I have a slightly dichotomic view of cinnamon, nutmeg and their spicy, Wintery bedfellows - I suppose I quite like the novelty value afforded in small doses but probably wouldn't want them in my food all year round.
As an example, this time last year I cooked a festive beef stew (essentially 'mulled beef'), which was interesting and very seasonal, but I haven't been tempted to make it since.
And at this time of year a hot steaming glass of mulled wine full of cloves and fruit is just the ticket, but by January I suspect I shall probably not want any more. (Indeed a couple of Januarys ago I concocted mulled white wine as an alternative).
Bring us in good ale
It's the very best time of year for novelty beers too, of varying spiciness and drinkability. There have even been beers brewed with gold, frankincense and/or myrrh, which take the novelty to ridiculous extremes.
These beers divide my opinion too. I'm not a reinheitsgebot-sucking purist and I don't mind sensible quantities of judiciously selected adjuncts in a strong old ale, brewed specifically for the purpose, and with ideally relatively few hops to avoid horrible flavour clashes. A Vanilla stout is also often very pleasant.
But when a brewery just adds a ton of cinnamon to their standard best bitter, sticks a reindeer- or snow-related name on the cask and thinks 'that'll do for the Christmas market', the result is often fairly poor and indeed can completely fuck-up otherwise reasonable ales, particularly hoppy ones.
This year I've tried a bunch of festive ales - as I always do, being a beer ticker, obviously - and none of them have particularly wowed me.
Greene King 'Rocking Rudolph' (reduced in strength a couple of times since first brewed by Hardy & Hansons several years ago and now a distinctly unseasonal 4.2%) and Welton's 'Heat was in the very sod' (4.9%) were particularly uninspiring, though I appreciated the name of the latter.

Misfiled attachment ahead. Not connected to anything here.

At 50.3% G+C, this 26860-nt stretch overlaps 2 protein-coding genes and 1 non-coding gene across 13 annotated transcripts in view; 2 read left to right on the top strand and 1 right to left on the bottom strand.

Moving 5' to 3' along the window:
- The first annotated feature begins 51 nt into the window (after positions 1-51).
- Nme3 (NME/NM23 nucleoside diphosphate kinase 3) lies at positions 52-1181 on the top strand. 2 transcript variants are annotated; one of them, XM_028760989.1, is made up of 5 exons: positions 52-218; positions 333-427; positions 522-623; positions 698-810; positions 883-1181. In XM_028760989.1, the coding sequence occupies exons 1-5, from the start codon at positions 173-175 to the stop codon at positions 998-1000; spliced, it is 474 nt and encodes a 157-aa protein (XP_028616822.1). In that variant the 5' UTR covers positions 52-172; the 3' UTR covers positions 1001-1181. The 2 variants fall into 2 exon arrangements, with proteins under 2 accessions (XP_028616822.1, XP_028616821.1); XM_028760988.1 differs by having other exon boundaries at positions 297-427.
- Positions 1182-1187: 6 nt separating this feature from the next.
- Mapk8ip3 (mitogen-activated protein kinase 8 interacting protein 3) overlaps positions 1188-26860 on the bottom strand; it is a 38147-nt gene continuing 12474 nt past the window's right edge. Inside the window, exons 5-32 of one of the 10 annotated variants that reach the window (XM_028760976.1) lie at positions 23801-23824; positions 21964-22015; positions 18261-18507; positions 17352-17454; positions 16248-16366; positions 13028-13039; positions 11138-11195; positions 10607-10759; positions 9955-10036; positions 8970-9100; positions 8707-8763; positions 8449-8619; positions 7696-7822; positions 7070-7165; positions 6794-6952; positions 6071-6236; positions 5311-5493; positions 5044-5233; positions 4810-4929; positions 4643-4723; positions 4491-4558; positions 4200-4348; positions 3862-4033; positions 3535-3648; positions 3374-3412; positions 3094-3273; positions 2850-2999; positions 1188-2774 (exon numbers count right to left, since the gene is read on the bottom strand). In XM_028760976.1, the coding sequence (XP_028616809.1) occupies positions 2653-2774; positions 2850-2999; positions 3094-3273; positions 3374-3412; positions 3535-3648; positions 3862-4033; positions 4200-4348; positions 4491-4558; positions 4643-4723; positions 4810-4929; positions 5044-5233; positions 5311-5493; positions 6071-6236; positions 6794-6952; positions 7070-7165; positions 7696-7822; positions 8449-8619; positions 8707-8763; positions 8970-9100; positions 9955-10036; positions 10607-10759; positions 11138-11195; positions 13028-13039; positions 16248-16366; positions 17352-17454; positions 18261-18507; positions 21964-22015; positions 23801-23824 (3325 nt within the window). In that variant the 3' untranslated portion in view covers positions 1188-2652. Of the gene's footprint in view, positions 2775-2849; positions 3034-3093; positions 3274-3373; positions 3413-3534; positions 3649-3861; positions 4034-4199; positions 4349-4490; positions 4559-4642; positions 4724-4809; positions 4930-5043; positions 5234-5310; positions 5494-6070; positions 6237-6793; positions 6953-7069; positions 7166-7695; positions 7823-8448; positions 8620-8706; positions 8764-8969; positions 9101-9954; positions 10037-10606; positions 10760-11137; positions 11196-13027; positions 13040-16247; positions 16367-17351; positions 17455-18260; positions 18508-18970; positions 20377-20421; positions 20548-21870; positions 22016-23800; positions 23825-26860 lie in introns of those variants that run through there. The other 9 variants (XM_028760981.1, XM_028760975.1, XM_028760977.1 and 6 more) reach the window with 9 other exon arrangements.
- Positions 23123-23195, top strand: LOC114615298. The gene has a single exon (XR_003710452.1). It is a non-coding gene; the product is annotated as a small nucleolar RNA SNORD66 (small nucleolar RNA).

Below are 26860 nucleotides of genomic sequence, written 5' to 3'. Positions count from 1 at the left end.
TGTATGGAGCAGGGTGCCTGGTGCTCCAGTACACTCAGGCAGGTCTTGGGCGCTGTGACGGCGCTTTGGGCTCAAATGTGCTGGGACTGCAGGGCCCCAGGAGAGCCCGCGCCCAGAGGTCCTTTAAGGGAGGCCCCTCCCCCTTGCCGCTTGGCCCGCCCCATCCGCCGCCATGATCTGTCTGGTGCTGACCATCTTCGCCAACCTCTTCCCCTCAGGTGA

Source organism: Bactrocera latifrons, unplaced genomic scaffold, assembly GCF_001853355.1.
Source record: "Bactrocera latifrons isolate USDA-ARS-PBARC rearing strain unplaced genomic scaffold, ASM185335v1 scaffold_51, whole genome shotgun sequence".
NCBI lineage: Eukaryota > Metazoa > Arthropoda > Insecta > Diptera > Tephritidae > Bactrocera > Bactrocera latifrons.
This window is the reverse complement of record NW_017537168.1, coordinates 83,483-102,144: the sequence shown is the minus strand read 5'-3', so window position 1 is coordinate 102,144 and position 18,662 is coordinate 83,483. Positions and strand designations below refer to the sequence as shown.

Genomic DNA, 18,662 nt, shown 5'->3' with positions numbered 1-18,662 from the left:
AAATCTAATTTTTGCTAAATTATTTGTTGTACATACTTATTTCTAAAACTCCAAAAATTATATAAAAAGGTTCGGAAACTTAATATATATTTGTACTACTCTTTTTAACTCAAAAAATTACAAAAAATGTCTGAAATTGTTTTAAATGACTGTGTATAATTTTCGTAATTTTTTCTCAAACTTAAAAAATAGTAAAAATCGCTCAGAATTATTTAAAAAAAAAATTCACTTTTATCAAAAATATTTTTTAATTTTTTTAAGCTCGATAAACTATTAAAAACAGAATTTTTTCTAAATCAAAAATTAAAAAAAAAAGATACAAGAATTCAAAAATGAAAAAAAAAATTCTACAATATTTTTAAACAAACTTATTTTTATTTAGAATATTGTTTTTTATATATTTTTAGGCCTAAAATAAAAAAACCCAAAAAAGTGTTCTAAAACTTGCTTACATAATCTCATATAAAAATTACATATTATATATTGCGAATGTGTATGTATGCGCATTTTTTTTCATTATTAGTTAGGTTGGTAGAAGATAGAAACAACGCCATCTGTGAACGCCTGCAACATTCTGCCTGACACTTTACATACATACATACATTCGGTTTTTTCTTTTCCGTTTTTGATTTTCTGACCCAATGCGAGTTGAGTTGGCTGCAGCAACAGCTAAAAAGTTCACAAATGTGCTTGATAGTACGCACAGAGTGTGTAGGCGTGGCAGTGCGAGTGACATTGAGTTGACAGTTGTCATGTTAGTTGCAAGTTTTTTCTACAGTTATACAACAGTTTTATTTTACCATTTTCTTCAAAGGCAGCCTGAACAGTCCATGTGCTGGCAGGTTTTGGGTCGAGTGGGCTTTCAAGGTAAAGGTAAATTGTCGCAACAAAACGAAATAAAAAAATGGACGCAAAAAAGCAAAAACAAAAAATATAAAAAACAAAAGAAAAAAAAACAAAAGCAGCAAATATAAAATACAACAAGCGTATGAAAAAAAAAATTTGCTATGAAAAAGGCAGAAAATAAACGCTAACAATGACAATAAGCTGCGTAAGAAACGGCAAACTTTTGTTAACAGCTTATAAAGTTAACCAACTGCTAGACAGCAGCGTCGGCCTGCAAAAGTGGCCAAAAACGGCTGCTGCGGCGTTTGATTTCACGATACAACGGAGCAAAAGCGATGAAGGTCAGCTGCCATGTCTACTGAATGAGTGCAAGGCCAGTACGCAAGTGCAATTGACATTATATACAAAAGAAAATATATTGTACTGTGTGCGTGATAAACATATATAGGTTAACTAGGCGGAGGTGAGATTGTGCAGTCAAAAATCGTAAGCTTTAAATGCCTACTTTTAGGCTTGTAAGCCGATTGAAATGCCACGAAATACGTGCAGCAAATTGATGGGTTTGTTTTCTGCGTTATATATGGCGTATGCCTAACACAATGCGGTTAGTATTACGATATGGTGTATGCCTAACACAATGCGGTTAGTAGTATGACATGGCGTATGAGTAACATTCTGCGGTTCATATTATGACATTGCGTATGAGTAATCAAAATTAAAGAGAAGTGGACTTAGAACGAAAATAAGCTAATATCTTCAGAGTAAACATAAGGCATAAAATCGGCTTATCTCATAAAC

I'm not sure if it counts as a Christmas beer or not, but the beefed up 9% version of Thornbridge 'St Petersburg' has a lot more going for it, and without a clove in sight.
'Tis the SeasoningBeing of a vaguely philosophical bent, this season of goodwill and adding stuff to things has also got me thinking in the opposite direction.
|No unrequired cloves here!|
But what if I could create a recipe that was still packed with deliciousness without using anything other than the core ingredients? No additional herbs or flavourings or salt or pepper or even any cooking oil.
I was surprised to discover that it could be done and the result was very tasty - and the key is in the chorizo which took a starring role in my Euro 2012 final dish this Summer. Yeah, maybe it's a cheat because the ingredient is generally full of it's own spiciness, but that's not really the point and I don't fucking care.
Is it Christmassey? No, probably not, but you might feel like something like this when you've grown weary of all the nutmeg and cloves...
Minimalist Chorizo wrapsThis quick and simple dish uses no seasoning whatsoever, with all the salt, spices and cooking fat coming from the Chorizo. A strongly flavoured, good quality chorizo will add more flavour than a mild version.
|Wrap it up - like a Christmas present|
Chorizo, one ring, cut into big chunks then quartered
Red onion, 2-3, sliced
Green/Red pepper, one of each, cut into strips
Tomatoes, 3-4, quartered
Mature Cheddar, grated
Dry fry the chorizo chunks until the juice and fat seeps out and lubricates the pan.
Add the onions and cook for a few minutes, then add the peppers and tomatoes.
Keep on the heat for a few more minutes, but you don't want to overcook. The tomatoes should be softened but not mushy, and the peppers should still have a bit of bite.
When it's done, whack a dollop of the mixture in a tortilla wrap, sprinkle on some grated cheddar and you're good to go.
(And if you use a little less chorizo, wholemeal wraps and hold the cheese, it's actually a pretty healthy meal too - probably about 350 calories per wrap.)